Last year I was directing a play with an actor I had never worked with before. Great guy, very talented, doing a terrific job in rehearsal.
Except for one thing. Every time he would “mess up,” he would apologize to his scene partner, to me, to the whole room.
There are a couple of things about this I want to surface. First, he wasn’t messing up. It’s rehearsal–the whole point is to try something, see if it works, learn from it, move on. No need to apologize; the process is for figuring these things out. Everyone in the room is making choices and seeing what happens.
Also, every time he would apologize, it turned the focus of the room to him. I know it’s the last thing he wanted—the apology was meant to serve as a way to lower his own status in the room. But instead it meant everything had to stop while we all said “No, no, don’t worry about it.” He was creating the very thing he was trying to avoid.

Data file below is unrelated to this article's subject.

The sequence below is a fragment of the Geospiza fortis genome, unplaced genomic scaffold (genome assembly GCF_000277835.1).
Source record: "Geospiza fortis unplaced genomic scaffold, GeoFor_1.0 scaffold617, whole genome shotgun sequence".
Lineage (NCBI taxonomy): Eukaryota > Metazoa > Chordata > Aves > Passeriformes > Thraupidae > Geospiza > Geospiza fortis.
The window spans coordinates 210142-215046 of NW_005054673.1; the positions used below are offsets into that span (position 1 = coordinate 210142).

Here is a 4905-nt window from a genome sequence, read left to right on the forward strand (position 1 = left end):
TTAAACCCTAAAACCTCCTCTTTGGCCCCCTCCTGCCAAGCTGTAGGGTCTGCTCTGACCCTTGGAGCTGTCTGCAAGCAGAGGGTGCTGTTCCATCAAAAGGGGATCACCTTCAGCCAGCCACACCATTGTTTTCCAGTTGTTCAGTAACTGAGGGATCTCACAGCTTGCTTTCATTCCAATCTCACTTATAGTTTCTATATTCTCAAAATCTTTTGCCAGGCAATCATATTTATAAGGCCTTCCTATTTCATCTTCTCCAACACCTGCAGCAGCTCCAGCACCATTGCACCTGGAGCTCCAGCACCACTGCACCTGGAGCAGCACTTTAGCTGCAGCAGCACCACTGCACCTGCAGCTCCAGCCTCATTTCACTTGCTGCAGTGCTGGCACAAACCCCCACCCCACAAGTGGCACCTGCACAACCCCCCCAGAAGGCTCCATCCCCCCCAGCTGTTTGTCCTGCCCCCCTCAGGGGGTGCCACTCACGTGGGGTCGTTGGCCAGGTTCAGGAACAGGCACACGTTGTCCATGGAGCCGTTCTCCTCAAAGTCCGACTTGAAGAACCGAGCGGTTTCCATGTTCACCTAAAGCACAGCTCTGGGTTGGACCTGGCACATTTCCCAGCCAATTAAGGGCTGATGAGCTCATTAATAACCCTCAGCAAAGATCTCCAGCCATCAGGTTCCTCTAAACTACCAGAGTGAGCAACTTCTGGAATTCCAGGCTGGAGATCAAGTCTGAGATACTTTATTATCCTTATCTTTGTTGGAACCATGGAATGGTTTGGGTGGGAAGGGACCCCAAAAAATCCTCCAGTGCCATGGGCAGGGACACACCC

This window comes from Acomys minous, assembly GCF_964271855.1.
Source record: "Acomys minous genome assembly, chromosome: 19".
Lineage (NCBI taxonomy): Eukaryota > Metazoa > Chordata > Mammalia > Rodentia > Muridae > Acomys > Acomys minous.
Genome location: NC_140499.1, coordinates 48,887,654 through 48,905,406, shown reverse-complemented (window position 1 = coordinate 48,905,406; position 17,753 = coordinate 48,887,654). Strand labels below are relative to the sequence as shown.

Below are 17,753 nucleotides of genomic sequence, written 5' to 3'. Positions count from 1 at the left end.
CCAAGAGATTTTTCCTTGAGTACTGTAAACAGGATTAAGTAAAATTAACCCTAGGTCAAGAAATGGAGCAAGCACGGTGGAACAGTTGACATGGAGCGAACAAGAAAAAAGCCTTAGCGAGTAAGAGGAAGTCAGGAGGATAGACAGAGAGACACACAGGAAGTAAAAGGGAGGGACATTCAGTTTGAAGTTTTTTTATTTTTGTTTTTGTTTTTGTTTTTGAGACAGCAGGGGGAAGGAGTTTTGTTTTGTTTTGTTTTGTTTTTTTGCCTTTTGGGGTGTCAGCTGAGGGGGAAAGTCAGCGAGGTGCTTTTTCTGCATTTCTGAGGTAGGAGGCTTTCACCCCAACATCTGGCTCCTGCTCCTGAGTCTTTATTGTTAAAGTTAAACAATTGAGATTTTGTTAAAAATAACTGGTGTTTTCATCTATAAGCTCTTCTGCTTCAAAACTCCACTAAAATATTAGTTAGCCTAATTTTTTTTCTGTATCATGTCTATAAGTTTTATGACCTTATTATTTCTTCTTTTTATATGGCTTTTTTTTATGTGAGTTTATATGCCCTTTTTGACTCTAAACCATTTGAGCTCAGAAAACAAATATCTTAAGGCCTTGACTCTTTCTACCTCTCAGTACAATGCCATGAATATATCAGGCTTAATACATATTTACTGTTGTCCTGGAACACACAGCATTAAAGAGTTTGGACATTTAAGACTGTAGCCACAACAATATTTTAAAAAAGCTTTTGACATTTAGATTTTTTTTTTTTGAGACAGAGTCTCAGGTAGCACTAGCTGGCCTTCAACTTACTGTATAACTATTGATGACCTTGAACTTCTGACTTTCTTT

Some apologies are very important. We screwed up; we need to own it. Others are a form of social nicety–I’m in front of the marinara sauce you want at the store, I say “oh sorry, excuse me,” and we move on. Others, like these my actor was giving, are unnecessary and actually disruptive. Let’s see if we can reclaim apologies for when we really need them!